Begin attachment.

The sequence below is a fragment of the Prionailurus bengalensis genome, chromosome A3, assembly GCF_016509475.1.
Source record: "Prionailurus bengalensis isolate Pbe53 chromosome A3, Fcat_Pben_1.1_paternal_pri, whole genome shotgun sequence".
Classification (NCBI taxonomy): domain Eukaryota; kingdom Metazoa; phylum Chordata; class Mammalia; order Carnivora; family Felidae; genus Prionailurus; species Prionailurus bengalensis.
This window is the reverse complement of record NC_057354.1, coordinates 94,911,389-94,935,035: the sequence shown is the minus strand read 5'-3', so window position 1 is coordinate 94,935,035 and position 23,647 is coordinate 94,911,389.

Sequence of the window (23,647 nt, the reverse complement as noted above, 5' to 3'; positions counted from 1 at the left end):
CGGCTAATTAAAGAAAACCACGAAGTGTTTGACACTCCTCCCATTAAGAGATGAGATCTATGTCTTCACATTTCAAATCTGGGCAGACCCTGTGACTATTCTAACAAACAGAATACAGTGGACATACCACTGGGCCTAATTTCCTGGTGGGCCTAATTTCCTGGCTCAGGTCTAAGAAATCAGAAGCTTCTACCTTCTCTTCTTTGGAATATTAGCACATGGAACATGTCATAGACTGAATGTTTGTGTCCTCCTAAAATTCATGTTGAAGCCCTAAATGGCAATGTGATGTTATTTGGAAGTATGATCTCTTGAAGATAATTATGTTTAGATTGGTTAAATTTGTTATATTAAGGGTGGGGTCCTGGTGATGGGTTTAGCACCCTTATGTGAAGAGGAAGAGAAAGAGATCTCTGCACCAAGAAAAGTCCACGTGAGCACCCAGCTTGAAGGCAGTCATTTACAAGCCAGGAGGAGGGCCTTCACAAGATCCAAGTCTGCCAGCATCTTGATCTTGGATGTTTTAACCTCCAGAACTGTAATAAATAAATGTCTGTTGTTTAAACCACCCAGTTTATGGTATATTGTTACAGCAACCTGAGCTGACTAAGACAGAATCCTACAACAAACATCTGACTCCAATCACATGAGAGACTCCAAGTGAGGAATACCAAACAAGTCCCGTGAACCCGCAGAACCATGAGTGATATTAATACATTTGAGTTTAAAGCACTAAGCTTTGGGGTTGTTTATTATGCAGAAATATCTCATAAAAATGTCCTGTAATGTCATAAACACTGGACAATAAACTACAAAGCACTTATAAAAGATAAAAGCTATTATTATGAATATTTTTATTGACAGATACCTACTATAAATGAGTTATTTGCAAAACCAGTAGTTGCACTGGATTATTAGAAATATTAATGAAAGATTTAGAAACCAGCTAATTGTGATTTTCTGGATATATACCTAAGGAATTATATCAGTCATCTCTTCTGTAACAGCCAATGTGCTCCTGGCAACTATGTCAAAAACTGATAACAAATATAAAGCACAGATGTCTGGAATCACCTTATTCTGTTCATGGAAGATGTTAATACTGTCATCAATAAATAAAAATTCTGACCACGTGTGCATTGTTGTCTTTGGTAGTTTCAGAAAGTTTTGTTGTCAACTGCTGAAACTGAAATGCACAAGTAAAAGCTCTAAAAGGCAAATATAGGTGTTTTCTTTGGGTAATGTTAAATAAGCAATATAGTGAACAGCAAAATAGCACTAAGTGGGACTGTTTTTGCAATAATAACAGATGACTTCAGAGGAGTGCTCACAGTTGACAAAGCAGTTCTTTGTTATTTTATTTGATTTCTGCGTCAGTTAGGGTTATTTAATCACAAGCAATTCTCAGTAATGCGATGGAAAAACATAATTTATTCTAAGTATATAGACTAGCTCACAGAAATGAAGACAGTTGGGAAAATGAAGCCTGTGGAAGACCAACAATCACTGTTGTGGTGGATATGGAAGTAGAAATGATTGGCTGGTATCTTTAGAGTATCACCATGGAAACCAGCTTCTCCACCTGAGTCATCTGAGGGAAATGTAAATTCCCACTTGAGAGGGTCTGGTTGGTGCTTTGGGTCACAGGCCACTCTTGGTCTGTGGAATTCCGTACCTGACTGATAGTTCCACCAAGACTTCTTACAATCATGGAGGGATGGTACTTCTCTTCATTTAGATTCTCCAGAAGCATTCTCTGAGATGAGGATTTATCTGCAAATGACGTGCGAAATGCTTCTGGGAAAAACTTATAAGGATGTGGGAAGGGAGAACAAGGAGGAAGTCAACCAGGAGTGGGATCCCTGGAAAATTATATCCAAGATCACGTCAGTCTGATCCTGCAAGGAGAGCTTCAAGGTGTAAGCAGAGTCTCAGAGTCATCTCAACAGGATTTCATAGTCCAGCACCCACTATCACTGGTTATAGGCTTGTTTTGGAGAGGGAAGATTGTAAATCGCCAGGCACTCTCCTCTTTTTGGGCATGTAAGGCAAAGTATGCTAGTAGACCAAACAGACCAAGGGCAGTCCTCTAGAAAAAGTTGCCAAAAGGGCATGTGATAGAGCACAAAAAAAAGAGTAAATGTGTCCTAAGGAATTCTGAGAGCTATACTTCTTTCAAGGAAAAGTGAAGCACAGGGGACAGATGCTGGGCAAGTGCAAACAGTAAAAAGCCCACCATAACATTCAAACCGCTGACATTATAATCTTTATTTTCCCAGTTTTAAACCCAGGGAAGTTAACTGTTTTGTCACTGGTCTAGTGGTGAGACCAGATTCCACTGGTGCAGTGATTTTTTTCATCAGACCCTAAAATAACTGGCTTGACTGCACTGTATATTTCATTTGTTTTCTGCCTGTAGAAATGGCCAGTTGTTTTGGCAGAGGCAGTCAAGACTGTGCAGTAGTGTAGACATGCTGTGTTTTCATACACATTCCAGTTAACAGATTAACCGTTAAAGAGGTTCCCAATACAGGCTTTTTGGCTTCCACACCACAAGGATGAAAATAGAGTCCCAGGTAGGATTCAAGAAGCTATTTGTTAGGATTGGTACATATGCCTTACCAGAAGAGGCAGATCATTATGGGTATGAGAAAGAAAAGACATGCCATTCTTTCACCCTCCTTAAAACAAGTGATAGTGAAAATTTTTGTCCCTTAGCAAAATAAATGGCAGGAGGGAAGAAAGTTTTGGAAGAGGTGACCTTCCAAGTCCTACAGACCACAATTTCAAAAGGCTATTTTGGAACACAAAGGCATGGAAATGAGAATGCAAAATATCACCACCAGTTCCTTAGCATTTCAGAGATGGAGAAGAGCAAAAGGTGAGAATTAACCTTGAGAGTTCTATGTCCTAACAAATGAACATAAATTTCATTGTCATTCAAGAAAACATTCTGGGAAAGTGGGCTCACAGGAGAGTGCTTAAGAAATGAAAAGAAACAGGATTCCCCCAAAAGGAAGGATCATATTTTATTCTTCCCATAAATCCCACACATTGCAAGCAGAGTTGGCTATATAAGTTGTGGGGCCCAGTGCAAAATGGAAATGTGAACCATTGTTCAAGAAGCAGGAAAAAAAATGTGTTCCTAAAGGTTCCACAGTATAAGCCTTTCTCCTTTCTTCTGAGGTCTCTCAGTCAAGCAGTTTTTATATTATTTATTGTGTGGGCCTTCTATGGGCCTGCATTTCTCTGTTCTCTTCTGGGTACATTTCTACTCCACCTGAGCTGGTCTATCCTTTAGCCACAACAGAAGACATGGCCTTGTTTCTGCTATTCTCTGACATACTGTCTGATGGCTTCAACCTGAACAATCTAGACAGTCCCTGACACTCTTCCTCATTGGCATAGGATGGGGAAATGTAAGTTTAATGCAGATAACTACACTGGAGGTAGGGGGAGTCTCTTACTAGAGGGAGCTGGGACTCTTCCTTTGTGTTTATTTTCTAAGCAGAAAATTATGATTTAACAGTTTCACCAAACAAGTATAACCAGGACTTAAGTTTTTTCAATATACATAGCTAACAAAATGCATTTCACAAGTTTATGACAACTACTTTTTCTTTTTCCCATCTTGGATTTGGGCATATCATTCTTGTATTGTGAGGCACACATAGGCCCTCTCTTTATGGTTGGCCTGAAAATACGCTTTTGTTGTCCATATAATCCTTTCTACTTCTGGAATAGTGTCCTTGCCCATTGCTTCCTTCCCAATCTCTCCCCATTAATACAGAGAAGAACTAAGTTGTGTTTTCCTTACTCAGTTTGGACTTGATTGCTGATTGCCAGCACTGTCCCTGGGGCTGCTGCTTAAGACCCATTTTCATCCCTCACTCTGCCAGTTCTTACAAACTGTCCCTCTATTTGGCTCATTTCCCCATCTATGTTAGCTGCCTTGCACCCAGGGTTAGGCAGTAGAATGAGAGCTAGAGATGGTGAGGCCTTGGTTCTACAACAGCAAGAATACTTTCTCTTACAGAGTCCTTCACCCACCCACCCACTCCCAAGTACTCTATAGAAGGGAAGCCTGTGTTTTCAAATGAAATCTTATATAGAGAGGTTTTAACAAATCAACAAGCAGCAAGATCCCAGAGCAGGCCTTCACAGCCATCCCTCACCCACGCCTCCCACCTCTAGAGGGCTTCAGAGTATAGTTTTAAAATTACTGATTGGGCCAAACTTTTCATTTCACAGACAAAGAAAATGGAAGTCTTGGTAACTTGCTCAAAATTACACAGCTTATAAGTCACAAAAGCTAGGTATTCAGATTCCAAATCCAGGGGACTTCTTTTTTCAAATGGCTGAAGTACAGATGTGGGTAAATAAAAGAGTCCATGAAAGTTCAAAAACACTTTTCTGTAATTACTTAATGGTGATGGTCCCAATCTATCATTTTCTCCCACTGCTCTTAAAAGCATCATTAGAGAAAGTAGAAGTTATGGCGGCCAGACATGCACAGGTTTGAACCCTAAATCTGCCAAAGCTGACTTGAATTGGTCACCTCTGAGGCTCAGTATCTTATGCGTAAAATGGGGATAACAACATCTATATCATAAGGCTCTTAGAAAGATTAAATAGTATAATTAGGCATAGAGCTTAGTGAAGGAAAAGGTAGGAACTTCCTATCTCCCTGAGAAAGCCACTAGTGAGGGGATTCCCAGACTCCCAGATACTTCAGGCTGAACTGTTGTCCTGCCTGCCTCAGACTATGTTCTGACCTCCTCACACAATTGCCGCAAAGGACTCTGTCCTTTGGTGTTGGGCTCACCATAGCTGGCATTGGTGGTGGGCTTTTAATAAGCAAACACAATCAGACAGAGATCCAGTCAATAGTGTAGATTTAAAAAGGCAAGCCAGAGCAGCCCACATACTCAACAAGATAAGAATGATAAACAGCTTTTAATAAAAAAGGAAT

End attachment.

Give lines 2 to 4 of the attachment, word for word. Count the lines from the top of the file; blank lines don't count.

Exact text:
Source record: "Prionailurus bengalensis isolate Pbe53 chromosome A3, Fcat_Pben_1.1_paternal_pri, whole genome shotgun sequence".
Classification (NCBI taxonomy): domain Eukaryota; kingdom Metazoa; phylum Chordata; class Mammalia; order Carnivora; family Felidae; genus Prionailurus; species Prionailurus bengalensis.
This window is the reverse complement of record NC_057354.1, coordinates 94,911,389-94,935,035: the sequence shown is the minus strand read 5'-3', so window position 1 is coordinate 94,935,035 and position 23,647 is coordinate 94,911,389.